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Deep drilling at Vostok station, Antarctica: history and recent events
Authors: Vasiliev NI, Talalay PG, Bobin NE, Chistyakov VK, Zubkov VM, Krasilev AV, Dmitriev AN, Yankilevich SV and Lipenkov VYa
Year: 2007
Periodical/Journal: Annals of Glaciology
Volume: 47
Number: 1
Page Range: 10-23
Abstract: Deep drilling into the ice sheet at Vostok station, Antarctica, was started by specialists of the Leningrad Mining Institute (since 1991, St Petersburg State Mining Institute) in 1970. Five deep holes were cored: hole No. 1 to 952 m; hole No. 2 to 450.4 m; hole No. 3G (3G-1, 3G-2) to 2201.7 m; hole No. 4G (4G-1, 4G-2) to 2546.4 m; and hole No. 5G (5G-1) to 3650.2 m depth. Drilling of hole 5G-1 is not yet complete. The deep drilling at Vostok station has had successes and problems. All the deep holes at Vostok have undergone at least one offset drilling operation because of problems with lost drills. These deviations were made successfully using a thermal drilling technique. Several drilling records have been achieved at Vostok station. The deepest dry hole, No. 1 (952 m), was made during Soviet Antarctic Expedition (SAE) 17 in 1972. The deepest fluid-filled hole, No. 5G-1, made by a thermal drill (TBZS-132), reached 2755 m during SAE 38 in 1993. The deepest fluid-filled hole in ice, No. 5G-1, was drilled with a KEMS-132 electromechanical drill and was stopped above Vostok Subglacial Lake at 3650.2 m depth during Russian Antarctic Expedition (RAE) 51 in 2006.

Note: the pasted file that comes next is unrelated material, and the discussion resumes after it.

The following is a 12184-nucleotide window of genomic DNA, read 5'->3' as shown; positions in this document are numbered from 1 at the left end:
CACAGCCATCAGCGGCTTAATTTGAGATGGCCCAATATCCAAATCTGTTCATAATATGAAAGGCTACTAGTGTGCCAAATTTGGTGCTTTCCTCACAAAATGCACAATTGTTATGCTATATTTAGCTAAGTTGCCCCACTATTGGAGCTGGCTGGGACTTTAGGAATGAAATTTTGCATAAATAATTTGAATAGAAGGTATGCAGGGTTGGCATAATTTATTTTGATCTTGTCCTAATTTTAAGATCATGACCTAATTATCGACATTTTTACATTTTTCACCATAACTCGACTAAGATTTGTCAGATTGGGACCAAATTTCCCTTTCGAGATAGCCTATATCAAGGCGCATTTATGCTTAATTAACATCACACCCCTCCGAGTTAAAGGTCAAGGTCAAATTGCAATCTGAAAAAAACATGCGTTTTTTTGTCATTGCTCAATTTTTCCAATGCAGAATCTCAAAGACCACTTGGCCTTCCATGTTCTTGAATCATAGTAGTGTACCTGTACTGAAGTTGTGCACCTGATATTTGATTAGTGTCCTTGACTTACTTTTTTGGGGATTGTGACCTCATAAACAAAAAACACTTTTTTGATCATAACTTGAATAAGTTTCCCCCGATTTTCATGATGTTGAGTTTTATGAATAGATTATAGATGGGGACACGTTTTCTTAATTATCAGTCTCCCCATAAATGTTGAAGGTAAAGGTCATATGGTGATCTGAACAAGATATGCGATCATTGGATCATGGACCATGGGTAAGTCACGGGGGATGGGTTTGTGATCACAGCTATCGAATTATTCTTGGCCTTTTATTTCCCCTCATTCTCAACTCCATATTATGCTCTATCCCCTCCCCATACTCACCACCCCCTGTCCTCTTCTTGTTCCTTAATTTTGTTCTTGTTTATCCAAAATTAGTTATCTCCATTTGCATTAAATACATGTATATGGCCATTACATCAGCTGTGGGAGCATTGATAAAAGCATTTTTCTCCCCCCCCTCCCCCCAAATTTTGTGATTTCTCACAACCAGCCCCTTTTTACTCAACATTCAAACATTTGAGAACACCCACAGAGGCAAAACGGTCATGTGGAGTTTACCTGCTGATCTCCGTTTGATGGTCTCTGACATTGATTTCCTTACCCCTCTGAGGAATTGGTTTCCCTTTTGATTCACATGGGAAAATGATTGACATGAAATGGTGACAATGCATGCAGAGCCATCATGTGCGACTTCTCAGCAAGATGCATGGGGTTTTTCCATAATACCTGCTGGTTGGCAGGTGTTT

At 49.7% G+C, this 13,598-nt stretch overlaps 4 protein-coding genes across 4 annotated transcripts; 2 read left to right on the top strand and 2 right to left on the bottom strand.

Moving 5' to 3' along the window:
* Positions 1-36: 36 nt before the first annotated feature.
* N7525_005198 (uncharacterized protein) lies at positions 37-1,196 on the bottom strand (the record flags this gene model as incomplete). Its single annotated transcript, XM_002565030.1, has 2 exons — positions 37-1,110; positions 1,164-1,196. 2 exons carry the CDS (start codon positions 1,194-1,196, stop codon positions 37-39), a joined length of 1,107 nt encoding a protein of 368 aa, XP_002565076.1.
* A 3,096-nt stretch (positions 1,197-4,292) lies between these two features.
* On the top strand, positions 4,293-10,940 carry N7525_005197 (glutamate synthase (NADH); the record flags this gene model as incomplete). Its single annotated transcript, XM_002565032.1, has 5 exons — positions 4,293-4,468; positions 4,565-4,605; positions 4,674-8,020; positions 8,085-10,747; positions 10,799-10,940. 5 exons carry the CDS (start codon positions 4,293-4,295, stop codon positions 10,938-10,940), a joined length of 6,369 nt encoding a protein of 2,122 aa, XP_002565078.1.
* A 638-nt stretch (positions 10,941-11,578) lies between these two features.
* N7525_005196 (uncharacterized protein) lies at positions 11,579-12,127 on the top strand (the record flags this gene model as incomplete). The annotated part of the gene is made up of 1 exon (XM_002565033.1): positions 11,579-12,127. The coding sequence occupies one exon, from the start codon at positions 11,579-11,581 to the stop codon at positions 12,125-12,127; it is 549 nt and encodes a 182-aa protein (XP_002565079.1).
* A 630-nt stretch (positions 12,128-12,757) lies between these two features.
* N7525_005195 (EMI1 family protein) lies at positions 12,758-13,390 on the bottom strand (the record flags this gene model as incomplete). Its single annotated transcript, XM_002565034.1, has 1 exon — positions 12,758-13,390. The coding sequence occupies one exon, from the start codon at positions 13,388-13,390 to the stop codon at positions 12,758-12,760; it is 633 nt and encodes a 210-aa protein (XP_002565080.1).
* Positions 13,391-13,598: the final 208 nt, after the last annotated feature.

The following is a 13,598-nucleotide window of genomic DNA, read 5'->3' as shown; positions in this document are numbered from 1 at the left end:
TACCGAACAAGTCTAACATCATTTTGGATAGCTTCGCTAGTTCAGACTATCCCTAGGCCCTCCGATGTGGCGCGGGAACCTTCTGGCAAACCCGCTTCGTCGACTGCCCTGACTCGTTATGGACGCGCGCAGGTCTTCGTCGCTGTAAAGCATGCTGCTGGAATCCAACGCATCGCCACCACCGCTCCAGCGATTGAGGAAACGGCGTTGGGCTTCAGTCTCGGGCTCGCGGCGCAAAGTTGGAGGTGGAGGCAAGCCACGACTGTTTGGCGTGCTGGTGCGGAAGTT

DOI: 10.3189/172756407786857776
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